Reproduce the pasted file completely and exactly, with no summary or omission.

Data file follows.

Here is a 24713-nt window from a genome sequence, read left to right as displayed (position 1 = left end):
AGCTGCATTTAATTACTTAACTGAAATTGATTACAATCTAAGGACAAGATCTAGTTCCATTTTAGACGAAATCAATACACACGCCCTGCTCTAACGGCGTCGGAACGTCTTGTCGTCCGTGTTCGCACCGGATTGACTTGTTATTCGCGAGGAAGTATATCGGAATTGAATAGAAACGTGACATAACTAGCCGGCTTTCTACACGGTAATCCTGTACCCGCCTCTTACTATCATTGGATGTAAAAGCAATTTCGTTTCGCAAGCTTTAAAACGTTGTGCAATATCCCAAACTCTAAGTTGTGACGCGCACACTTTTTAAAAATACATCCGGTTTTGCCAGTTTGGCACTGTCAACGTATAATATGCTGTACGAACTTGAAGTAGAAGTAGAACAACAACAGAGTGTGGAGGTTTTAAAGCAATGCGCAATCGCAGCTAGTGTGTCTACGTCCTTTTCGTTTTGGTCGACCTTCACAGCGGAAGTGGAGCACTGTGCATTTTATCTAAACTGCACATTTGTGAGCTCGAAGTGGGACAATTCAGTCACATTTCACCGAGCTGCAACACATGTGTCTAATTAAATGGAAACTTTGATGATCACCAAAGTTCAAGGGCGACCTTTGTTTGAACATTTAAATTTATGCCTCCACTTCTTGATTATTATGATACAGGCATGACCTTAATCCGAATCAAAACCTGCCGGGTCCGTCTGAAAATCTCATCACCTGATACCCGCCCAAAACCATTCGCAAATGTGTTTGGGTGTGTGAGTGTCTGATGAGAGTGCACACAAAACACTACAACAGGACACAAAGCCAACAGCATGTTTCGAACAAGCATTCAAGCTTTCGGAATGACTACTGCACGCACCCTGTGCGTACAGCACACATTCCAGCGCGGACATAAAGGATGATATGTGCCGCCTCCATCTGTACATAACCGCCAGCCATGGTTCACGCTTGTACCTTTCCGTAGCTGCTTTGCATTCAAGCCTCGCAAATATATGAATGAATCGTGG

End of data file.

Here is a 24713-nt window from a genome sequence, read left to right as displayed (position 1 = left end):
AGCTGCATTTAATTACTTAACTGAAATTGATTACAATCTAAGGACAAGATCTAGTTCCATTTTAGACGAAATCAATACACACGCCCTGCTCTAACGGCGTCGGAACGTCTTGTCGTCCGTGTTCGCACCGGATTGACTTGTTATTCGCGAGGAAGTATATCGGAATTGAATAGAAACGTGACATAACTAGCCGGCTTTCTACACGGTAATCCTGTACCCGCCTCTTACTATCATTGGATGTAAAAGCAATTTCGTTTCGCAAGCTTTAAAACGTTGTGCAATATCCCAAACTCTAAGTTGTGACGCGCACACTTTTTAAAAATACATCCGGTTTTGCCAGTTTGGCACTGTCAACGTATAATATGCTGTACGAACTTGAAGTAGAAGTAGAACAACAACAGAGTGTGGAGGTTTTAAAGCAATGCGCAATCGCAGCTAGTGTGTCTACGTCCTTTTCGTTTTGGTCGACCTTCACAGCGGAAGTGGAGCACTGTGCATTTTATCTAAACTGCACATTTGTGAGCTCGAAGTGGGACAATTCAGTCACATTTCACCGAGCTGCAACACATGTGTCTAATTAAATGGAAACTTTGATGATCACCAAAGTTCAAGGGCGACCTTTGTTTGAACATTTAAATTTATGCCTCCACTTCTTGATTATTATGATACAGGCATGACCTTAATCCGAATCAAAACCTGCCGGGTCCGTCTGAAAATCTCATCACCTGATACCCGCCCAAAACCATTCGCAAATGTGTTTGGGTGTGTGAGTGTCTGATGAGAGTGCACACAAAACACTACAACAGGACACAAAGCCAACAGCATGTTTCGAACAAGCATTCAAGCTTTCGGAATGACTACTGCACGCACCCTGTGCGTACAGCACACATTCCAGCGCGGACATAAAGGATGATATGTGCCGCCTCCATCTGTACATAACCGCCAGCCATGGTTCACGCTTGTACCTTTCCGTAGCTGCTTTGCATTCAAGCCTCGCAAATATATGAATGAATCGTGG